The demand for better broadband connectivity is driving many telecom operators to make a big push to expand their fiber footprints. According to a report from financial analysts at Cowen, in 2021 telecom operators, led by AT&T, are expected to expand fiber to 5 million more homes, bringing the total homes passed in the U.S. to approximately 42 million. The firm estimates that 2025 that number could increase to 68 million homes passed with fiber, which means fiber would have a penetration rate of more than 50% in the U.S.
AT&T is at the forefront of the fiber push. Executives at the company told analysts at their annual investor event earlier this month that AT&T will deploy fiber-to-the-premises (FTTP) to an additional 3 million locations across 90 metro areas this year and add 4 million FTTP locations in 2022.
But AT&T isn’t alone. Cowen analysts noted that Frontier Communications, which is in the process of emerging from bankruptcy, has plans to upgrade fiber to 3 million homes, which would double its existing fiber footprint. And the investment firm said that number could grow as high as 9 million FTTP homes depending on the economics.
Windstream, which is now privately held having emerged from Chapter 11 bankruptcy last fall, also has said it will expand its fiber holdings. The company had 462,000 fiber homes as of the end of 2020. However, Cowen noted that Windstream was awarded $523 million over the next 10 years in the recent Rural Digital Opportunity Fund (RDOF) reverse auction. The company must build fiber to 192,000 locations as part of its RDOF commitment.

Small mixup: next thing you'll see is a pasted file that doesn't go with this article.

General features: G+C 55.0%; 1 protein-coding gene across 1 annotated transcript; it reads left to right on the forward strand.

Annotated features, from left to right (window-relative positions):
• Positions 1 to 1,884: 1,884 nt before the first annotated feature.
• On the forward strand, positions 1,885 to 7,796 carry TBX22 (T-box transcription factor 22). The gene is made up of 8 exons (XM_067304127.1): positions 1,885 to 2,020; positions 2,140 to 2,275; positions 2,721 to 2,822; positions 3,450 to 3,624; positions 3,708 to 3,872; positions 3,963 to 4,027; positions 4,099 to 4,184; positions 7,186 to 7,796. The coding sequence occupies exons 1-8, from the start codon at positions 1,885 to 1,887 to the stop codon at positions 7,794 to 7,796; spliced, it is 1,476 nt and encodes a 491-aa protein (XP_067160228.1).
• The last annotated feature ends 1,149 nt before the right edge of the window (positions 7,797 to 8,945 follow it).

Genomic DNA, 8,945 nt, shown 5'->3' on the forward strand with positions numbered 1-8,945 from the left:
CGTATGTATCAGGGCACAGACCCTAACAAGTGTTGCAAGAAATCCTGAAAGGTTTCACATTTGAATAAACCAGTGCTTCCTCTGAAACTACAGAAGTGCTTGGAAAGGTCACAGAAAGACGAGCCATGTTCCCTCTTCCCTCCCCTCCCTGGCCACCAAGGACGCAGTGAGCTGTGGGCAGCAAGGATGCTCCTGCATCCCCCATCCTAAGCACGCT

In addition, Consolidated Communications has plans to upgrade 2 million homes to fiber by the end of 2025, which would give it fiber to 70% of its service area.
Cowen analysts said that assuming these telco fiber initiatives come to fruition, telecom operators could end up with 8.4 million subscribers over the next 5 years from these new fiber homes passed. This compares to Cowen’s estimate for the cable operators, which has them adding 12 million broadband subscribers in the next five years. And while Cowen estimates that cable operators will attract the majority of new broadband customers, they said that if the telecom operators were to achieve their fiber buildout targets over the next five years, they were pose a “formidable threat” to cable.